Bradshaw sees these workers as a potentially huge pool of new union members. By setting minimum wage and benefit standards for projects allowed by the bill, he argues that A.B. 2011 would “help raise up these workers out of that crime scene” — and then his union can go out and help them organize.
California’s Legislature is run by Democrats who are generally strongly in favor of organized labor. The split among unions on A.B. 2011 thus creates a quandary for many lawmakers. Should they side with NIMBYs and construction unions who argue that any bill that doesn’t require unionized workers will imperil workers, or with YIMBYs, carpenters and public employees who favor more building with strong employment standards?
I’m with the carpenters and the YIMBYs. A.B. 2011 is an elegant effort to address a complex crisis. California needs a lot more housing. Strip malls and office parks are ideal places to build it. And guaranteeing livable wages is a way to make construction a much more attractive job that could ultimately be a boon for the labor movement.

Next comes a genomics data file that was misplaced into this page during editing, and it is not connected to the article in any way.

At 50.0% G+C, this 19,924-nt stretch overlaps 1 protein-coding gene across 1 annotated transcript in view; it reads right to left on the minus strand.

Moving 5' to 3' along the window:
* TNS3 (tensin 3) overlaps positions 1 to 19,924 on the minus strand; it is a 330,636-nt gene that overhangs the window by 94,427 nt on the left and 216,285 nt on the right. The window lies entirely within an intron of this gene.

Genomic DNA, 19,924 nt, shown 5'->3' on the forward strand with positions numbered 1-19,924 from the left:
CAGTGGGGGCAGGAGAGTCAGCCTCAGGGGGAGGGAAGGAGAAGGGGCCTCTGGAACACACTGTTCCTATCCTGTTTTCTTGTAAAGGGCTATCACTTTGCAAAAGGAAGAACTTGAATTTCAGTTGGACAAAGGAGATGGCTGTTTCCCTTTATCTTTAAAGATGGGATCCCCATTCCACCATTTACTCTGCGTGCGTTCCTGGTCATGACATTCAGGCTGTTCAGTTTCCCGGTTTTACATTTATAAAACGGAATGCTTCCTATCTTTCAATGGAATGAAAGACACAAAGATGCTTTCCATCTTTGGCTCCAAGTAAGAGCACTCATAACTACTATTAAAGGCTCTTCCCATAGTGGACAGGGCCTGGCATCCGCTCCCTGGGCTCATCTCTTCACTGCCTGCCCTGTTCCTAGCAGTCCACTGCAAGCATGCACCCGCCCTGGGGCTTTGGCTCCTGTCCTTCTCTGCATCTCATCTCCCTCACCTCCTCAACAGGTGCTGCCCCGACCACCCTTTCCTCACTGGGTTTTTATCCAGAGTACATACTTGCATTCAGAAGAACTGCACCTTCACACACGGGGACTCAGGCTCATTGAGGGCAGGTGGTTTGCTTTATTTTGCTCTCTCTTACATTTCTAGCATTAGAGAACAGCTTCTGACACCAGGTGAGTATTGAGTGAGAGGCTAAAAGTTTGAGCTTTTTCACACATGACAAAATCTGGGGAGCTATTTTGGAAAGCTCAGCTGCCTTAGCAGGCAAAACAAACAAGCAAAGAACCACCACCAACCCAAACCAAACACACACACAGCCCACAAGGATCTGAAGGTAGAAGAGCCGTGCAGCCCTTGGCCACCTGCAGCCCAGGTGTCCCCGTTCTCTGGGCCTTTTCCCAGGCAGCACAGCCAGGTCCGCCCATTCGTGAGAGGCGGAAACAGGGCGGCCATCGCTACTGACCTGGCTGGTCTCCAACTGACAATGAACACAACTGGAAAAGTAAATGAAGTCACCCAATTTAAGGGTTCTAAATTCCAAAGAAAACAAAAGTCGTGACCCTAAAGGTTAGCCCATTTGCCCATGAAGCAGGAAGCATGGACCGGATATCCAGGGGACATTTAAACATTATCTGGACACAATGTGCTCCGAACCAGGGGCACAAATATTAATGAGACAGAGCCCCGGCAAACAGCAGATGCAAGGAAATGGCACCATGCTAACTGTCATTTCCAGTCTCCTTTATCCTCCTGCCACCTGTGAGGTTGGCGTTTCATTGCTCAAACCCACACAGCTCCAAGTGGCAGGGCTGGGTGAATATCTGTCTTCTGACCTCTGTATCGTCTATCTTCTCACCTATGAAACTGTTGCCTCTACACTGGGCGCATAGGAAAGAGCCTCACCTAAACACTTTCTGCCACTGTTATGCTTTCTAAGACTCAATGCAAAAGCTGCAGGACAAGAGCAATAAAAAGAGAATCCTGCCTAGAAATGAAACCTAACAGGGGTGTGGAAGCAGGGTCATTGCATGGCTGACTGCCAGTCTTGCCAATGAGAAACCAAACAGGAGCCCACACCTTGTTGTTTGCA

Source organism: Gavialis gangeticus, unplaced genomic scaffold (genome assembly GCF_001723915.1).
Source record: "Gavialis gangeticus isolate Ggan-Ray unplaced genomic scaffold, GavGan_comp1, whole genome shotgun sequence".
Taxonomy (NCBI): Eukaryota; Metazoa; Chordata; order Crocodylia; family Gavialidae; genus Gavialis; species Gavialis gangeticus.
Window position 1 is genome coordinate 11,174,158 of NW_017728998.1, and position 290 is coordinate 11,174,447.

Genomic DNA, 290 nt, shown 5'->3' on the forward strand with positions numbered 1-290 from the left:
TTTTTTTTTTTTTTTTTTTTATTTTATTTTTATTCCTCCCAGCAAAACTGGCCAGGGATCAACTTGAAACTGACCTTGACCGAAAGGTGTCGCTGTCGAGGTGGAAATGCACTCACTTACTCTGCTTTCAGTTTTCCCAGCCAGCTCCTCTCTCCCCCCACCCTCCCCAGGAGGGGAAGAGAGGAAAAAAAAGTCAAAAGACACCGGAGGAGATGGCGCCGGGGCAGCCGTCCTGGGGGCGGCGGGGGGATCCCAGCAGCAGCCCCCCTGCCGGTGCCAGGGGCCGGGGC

The bill is likely to come up for a floor vote in the California Senate sometime in the next week or two. I hope legislators can find the courage to buck the opposition. “When you go to my district in Oakland, we have growing encampments at every freeway exit — that is absolutely unacceptable,” Wicks told me. “What we are doing is not working. And so while the politics may be tough for some, it is our job to make tough decisions.”